After dinner, we headed to the car rental office near our hotel and reserved a car for the next 3 days. The rental clerk wanted us to rent the more expensive 4-wheel drive vehicle saying that the compacts are only suitable for driving on the paved roads, which were very few. We balked at the $70/day cost and went with the $30/day compact.
Day 4, October 14, a short trip to Eton Lagoon
Today we slept in until 9:30 AM when we were greeted by another partly cloudy sky. It was Sunday and we were planning on having breakfast in town but we were told that most all of the restaurants and shops would be closed. Joy, the manageress drew us a map to get to the Rossi Restaurant which would be open and serving brunch. The Rossi is sort of a meeting place for all the sailing people that frequent the island, as well as the transients that stay for weeks or more.
After completely pigging out on the wide selection of egg dishes, meats, freshly baked bread, pastries, and fruit we headed back to the car rental office to pick up our car. Back at the hotel we picked up a few maps from the front office and loaded up the surf fishing gear and video equipment then headed out of town looking for that stretch of beach we found while fishing 2 days ago. The one thing that we needed the most, I had left behind, and that was my laptop with the GPS. I don’t know why I didn’t take it, I guess I just assumed we wouldn’t be gone that long and it wouldn’t be necessary. We also only took two quarts of water, another big mistake.
About 3 miles out of town, the road turned to crushed white coral with many potholes to avoid. We saw a side road that looked like it went in the direction of the beach rather than continuing towards the mountains, so we took it. Soon we could see the ocean through the thick vegetation and palm trees but there wasn’t any roads that would get us closer than the one we were on. The road was very narrow and we never saw or passed any other cars. In almost a blink of any eye we passed by a sign that said, Tamanu Beach Club, but for some reason we just kept on going thinking that the sandy beach we were looking for must be much farther down the road. Later we would discover that the Tamanu Beach Club was in fact, the spot that we fished previously from the Ymer. We had also seen an advertisement for the resort on the Internet where Louis had previously pointed out that there was a beach shown in a photograph of the resort but none of this came to mind at the moment.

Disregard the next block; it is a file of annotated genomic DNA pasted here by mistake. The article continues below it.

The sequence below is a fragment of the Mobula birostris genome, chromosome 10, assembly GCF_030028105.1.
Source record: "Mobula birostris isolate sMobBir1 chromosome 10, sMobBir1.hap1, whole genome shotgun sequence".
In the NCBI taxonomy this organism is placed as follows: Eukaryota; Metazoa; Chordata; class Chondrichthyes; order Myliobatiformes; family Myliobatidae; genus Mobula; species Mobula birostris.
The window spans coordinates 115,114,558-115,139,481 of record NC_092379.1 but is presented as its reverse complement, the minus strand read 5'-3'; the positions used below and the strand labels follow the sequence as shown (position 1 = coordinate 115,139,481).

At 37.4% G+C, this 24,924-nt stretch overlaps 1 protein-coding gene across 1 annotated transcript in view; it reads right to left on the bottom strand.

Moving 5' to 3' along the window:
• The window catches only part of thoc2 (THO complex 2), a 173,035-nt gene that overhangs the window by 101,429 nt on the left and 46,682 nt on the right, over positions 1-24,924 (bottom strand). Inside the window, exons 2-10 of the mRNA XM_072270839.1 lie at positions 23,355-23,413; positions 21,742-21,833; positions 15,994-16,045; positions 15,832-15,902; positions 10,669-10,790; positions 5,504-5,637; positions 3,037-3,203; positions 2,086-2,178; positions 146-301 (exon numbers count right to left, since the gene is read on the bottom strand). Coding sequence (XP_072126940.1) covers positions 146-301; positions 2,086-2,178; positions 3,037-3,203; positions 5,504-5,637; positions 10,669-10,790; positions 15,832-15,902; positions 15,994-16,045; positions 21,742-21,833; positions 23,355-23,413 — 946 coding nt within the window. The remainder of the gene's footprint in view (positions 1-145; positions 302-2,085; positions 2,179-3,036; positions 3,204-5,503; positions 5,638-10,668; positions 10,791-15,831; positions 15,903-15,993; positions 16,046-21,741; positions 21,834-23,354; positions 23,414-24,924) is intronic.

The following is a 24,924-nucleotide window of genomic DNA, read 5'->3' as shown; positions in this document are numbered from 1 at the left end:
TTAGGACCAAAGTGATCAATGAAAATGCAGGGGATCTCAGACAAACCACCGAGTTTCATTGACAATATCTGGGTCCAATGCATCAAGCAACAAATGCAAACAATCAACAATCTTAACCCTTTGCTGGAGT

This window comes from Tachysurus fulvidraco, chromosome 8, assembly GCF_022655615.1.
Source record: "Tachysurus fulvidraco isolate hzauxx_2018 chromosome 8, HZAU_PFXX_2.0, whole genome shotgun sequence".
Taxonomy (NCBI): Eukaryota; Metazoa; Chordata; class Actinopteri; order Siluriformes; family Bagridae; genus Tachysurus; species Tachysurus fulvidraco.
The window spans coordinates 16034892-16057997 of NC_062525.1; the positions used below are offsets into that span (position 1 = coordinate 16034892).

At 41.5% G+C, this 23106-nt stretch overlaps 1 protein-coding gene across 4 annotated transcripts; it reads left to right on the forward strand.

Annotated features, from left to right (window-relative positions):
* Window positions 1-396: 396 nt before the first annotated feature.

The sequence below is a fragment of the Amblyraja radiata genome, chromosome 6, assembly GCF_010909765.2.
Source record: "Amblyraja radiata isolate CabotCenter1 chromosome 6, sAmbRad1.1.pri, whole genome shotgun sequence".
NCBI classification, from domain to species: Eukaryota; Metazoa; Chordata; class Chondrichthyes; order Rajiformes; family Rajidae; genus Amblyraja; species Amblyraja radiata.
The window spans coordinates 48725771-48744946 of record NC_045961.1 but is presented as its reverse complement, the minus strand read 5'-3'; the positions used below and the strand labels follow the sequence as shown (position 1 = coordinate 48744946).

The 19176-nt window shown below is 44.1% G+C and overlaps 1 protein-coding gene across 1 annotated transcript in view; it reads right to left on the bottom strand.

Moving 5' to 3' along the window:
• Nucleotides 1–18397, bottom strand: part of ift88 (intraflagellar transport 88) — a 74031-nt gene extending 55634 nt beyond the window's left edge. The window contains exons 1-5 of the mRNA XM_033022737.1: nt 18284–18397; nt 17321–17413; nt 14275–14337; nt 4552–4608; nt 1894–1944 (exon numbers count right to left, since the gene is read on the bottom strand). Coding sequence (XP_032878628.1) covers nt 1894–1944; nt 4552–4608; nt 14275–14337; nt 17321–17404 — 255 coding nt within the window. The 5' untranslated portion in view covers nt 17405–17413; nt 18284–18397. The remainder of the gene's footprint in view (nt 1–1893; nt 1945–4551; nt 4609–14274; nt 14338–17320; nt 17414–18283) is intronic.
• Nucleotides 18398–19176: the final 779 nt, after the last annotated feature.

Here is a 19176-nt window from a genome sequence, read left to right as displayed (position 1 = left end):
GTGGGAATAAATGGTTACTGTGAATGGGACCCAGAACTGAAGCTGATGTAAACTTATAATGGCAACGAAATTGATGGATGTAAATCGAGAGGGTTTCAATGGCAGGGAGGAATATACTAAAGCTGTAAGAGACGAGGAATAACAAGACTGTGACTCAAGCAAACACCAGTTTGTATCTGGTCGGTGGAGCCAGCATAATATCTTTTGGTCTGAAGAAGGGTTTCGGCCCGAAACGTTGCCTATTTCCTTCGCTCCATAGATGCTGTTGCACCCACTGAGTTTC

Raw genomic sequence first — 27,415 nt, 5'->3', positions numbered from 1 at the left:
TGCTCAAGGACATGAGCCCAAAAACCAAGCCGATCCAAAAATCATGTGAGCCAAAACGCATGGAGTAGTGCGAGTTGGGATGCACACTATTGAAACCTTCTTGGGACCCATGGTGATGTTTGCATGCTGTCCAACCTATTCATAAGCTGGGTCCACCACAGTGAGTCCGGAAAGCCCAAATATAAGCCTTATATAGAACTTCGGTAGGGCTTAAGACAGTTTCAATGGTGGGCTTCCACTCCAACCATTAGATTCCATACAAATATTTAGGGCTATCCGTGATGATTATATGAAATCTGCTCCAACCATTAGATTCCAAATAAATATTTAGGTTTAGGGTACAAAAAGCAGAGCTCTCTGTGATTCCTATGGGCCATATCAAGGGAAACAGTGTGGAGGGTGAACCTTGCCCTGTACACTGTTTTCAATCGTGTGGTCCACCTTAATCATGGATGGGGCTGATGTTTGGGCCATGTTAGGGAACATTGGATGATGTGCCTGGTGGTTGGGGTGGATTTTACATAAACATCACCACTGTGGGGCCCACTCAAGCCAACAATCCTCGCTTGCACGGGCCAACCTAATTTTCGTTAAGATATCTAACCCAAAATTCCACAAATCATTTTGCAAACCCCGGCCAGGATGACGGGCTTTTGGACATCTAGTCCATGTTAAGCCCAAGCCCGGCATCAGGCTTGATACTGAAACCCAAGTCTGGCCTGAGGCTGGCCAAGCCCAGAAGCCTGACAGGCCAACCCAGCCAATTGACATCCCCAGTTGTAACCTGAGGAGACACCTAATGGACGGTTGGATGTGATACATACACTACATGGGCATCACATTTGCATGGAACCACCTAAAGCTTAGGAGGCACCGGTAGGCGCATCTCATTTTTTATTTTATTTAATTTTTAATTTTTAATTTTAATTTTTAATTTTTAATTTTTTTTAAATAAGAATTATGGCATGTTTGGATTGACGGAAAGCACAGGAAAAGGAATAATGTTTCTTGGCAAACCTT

A moment later the road straightens out and was running parallel to the ocean. The road seemed endless, disappearing into the horizon where the blue sky met the white coral road with deep green colors flanked on each side from the lush vegetation, banana trees, palm trees and coconut tree plantations. Occasionally we would pass a small opening on the right side of the road just wide enough for a car to go into. We passed a few of these, then decided on one to turnaround and try and drive through it. What we discovered was that these openings were the results of the local people accessing the beach at that particular spot and they simply had worn a path there. With a little effort and slow going, we were able to drive the short distance from the road to an open area that revealed the ocean where usually we would find a few cars and a few people walking along the rocky shore or wading in the lagoons.
The plan was, that we would take turns with our only surf rod while the other person ran the video. The first two attempts to do this, we didn’t find the sandy beach but instead always found a volcanic rock lined beach with lagoons. Since it was low tide, it looked easy to walk down to the edge of the lagoon and cast into the surf. This was not the case however. The volcanic rock was razor sharp and not a flat spot big enough to put your foot down. It was very rough going until reaching the part of the rock that had been exposed to the surf during high tides. In that area the rock was much smoother from the constant wave action over the years, but it was now very slippery. Once down in the surf line, it became apparent that the lagoon had a very steep drop off that would make landing any fish almost impossible. A fish would undoubtedly head for deep water and the only way to get it in would be over the sharp drop-off, which would assuredly cut the 20-lb test line like a hot knife cutting butter. Undaunted by all this, we each took turns casting our lures into paradise anyway, thinking at least we would get some great video. Besides, if we didn’t make the attempt at surf fishing, having traveled this far, my friend Jeff Klassen would ridicule me forever!
We kept on looking for the sandy beach, but each time only found the lagoons and rocky shorelines. Our next stop was actually a real road that branched off towards the ocean from what appeared to be a very small village. We stopped a young native girl and asked her if it was okay to drive down the road to the ocean, she smiled and said yes. The road was about 200 yards from the main road, and as we neared the ocean we passed by a several shacks that were on each side of the road. Chickens and skinny dogs were running as we approached, and the people in their yards stared at us as we went by. We parked the car and looked around spotting a nice spot where we would be able to cast into the surf without too much difficulty.
While I was running the video, a villager had walked up to us. At first we were a little scared not knowing what his motives were. We had been told that most all of the land was private and that we needed to get permission from the “chief” to access the beaches. The native was all smiles when he got up close, which was reassuring. Louis asked him if it was okay to fish and he replied “yeah sure” in sort of a broken Bislama and English language. Bislama is relatively easy to understand to English speakers because 85% of the 8000-word vocabulary is English based. However the Bislama spoken in Port-Vila is more anglicized than that spoken in the villages such as this one. Here are some examples: